Brian, “the bodyguard,” had a dog Jake who lived out on the island, too. “One night we heard this weird shrill screaming noise, and we heard Jake going nuts. I had never heard anything like that noise before. We had a pine-tree lined roadway that led down to the dock on the south end of the island. We grabbed a few guns, not knowing what was going on and we ran down the tree line. We saw that Jake was barking up a tree. And as we got close, we saw that there was a Florida panther in the tree. The panther saw us coming and leaped out of the tree and hauled a…!”
Jake ran after the panther, chasing it through mud and muck, through the mangroves until he was so far his barking was out of ear shot. Jake didn’t come home that night. But, “the next morning he just showed right back up, tail wagging,” claims Slager. “Even though I’ve been in South Florida all my life, I had never known that a panther would swim to an offshore island like that so I was shocked to see it. But I saw one. As God is my witness, there was a Florida panther at the tip of Cape Romano one night.”
Slager’s experience on Cape Romano and living in the dome home was “the best time of my life. It was wonderful.” But all good things must come to an end.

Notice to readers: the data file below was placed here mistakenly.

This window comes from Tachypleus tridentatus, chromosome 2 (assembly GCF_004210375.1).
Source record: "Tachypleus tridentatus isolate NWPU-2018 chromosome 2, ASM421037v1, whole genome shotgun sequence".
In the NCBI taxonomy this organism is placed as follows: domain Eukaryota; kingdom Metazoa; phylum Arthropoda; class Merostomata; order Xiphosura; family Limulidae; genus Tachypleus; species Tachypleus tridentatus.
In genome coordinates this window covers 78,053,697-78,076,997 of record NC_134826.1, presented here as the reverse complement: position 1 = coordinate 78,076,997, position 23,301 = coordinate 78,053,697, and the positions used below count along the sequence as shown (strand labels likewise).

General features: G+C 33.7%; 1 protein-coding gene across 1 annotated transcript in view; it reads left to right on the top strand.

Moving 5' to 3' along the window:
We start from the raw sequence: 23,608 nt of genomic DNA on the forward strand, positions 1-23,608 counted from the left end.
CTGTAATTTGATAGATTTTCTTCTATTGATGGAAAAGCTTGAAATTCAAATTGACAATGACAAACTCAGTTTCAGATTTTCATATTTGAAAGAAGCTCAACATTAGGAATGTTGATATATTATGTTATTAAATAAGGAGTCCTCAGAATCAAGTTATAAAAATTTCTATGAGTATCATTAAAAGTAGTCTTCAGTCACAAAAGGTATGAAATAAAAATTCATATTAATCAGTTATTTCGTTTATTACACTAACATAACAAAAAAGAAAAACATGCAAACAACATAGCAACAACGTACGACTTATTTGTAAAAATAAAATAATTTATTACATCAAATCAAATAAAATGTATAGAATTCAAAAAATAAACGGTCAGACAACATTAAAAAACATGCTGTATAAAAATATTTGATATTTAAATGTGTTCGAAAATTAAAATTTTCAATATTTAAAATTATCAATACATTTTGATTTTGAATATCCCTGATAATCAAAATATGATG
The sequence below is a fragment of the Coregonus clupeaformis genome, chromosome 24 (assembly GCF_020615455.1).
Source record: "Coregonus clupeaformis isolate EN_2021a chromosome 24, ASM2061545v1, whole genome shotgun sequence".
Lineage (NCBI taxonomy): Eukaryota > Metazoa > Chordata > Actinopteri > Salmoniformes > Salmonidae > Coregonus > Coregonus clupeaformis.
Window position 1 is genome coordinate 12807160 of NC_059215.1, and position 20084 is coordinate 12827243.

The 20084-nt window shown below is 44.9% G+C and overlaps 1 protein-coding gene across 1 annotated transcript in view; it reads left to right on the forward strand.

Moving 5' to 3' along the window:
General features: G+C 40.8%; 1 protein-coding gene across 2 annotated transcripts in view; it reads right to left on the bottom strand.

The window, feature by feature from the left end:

Slager gave Wendell the perfect staged island retreat he was looking for, and the bank agreed. Wendell received a $2 million loan on the property and soon stopped paying Bob Lee and Monte Innes for the homes, according to Slager. With the deeds still in their names, the properties went back to them.
According to Judy Innes (Monte’s ex-wife), from a past Coastal Breeze article about her time in the pyramid house, a tornado came through and destroyed it not long after a new buyer took it over.
Slager stayed in the dome home and kept it up per Bob Lee’s request until it went through the foreclosure process.
Perhaps no one spent more time living on Cape Romano and in the dome home than Brian Slager, and he made good use of it. “I basically got to live for free in this amazing place that these two wealthy and creative men made. I guess in some respect, I owned the island for a short while.”